And, in an effort to expand the impact of his lab at MIT, Ratti has established a series of satellite labs around the globe. The SENSEable Amsterdam Lab (SAL) is involved in an ongoing collaboration with the Amsterdam Institute for Advanced Metropolitan Solutions to help the Dutch capital become carbon neutral by 2050. The first SAL project is a multifunctional autonomous mobility solution befitting a city with more than 60 miles of canals. The Roboat platform has the power to transform urban waterways: it can be used to transport people, deliver goods, or for services like waste collection. It could even be used to create on-demand infrastructure, such as a floating bridge or a concert stage.
Meanwhile, in Sweden, through a partnership with KTH Royal Institute of Technology, Ratti and his colleagues are leveraging big data to examine integration and segregation in Stockholm. Their findings: these days people tend to self-segregate by socioeconomic strata whether moving through the city or connecting online, creating what Ratti calls “liminal ghettos.” “These are not the ghettos of the past, but they are insidious, invisible fault lines,” he explains. “Once we understand those fault lines, we can take actions to bridge them so that cities fulfill their primordial function, ensuring that together we are more than each of us individually.”
To effectively run a lab focused on cities requires stepping out of the lab and physically inhabiting urban spaces, says Ratti. But he’s also looking beyond earthbound innovations. In a truly cross-disciplinary effort that demonstrates diversity of thought and creativity, he has begun exploring the feasibility of fabricating and deploying a raft of silicon bubbles roughly the size of Brazil into outer space. The goal: reverse global warming by deflecting solar radiation before it hits our planet. The Space Bubbles project is intended as an emergency intervention should current efforts to reduce emissions fail. Joining him is a team of experts from MIT including Charles Primmerman (MIT Lincoln Laboratory), Professor Daniela Rus (MIT Computer Science and Artificial Intelligence Laboratory), Professor Gareth McKinley (MIT Department of Mechanical Engineering), and Professor Markus Buehler (MIT departments of Mechanical Engineering and Civil and Environmental Engineering).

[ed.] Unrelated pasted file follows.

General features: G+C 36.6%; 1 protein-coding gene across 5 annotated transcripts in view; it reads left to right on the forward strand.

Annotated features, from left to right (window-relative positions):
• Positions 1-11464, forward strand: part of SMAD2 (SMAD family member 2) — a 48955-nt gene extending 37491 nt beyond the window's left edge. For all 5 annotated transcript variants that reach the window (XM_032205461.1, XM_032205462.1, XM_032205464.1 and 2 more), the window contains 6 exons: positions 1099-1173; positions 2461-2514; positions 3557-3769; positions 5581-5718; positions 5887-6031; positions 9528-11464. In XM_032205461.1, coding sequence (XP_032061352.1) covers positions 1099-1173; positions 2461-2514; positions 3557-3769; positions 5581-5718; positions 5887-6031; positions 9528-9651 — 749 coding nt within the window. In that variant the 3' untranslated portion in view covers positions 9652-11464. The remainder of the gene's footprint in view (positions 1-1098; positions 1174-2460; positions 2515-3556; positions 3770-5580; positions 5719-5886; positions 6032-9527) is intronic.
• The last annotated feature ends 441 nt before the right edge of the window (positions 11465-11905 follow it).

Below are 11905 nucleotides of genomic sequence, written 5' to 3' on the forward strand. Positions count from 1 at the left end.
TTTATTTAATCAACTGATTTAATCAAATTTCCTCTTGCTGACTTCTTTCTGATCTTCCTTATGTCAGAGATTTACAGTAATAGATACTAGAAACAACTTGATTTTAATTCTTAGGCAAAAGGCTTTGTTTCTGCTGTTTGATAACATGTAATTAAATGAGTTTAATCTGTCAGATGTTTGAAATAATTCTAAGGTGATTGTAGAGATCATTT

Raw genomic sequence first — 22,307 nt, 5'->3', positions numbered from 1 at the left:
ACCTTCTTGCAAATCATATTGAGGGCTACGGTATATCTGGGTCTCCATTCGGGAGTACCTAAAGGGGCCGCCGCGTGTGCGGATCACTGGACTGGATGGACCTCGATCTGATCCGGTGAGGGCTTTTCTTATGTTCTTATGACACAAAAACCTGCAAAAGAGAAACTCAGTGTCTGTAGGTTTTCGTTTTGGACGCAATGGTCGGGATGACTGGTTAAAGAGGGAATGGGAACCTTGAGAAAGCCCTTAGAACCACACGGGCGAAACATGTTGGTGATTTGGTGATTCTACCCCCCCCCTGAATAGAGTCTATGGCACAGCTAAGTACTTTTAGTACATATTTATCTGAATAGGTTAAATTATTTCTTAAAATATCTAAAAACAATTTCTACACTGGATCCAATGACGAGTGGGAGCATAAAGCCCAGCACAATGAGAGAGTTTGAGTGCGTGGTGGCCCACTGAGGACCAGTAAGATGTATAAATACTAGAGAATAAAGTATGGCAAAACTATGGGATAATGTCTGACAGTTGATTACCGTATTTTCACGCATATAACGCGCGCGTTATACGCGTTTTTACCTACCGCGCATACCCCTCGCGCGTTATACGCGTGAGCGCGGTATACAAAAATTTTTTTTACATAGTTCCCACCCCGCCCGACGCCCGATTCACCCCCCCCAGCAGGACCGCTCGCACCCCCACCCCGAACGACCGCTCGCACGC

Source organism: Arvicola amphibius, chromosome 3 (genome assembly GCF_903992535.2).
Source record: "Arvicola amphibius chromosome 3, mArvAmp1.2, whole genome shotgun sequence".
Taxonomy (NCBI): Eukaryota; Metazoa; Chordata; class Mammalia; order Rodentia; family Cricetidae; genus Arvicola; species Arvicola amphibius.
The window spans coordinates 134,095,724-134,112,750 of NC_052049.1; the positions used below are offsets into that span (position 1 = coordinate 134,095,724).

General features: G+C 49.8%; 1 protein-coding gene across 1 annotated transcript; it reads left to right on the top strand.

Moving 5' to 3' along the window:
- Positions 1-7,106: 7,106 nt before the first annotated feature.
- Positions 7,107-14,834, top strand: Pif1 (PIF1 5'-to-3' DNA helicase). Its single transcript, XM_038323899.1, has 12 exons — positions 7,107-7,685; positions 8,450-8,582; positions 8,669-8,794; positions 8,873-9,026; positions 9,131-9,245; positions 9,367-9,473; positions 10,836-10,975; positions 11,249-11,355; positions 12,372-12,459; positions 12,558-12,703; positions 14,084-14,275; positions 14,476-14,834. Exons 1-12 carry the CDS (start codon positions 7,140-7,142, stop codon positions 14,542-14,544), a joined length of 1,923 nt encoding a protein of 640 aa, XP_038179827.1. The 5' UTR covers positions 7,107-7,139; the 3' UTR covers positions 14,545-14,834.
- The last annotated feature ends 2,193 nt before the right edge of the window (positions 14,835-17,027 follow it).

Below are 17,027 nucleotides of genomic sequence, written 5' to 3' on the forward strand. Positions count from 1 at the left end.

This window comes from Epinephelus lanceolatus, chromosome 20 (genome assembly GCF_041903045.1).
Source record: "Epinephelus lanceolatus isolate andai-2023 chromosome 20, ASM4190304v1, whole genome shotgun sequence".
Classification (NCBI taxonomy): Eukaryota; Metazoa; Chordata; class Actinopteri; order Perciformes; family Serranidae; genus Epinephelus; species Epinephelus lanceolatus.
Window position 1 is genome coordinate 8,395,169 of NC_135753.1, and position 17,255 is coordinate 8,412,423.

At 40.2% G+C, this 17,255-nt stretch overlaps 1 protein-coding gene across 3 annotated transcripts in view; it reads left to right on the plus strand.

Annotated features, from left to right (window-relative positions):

Emerging technologies like artificial intelligence, combined with the rise of big data, have transformed nearly every aspect of our daily lives and how we interact with each other and our built environment; consider the maturation of the internet of things and its profound effect on urban spaces. In the hands of Carlo Ratti and his SENSEable City Lab at MIT, technological advancements become tools to understand our cities and ourselves, gain new insights, and explore opportunities to redesign the future. “The convergence between the digital and physical world is radically changing the way we can understand and design cities, and ultimately how we can live in urban spaces in a different, better way,” says Ratti.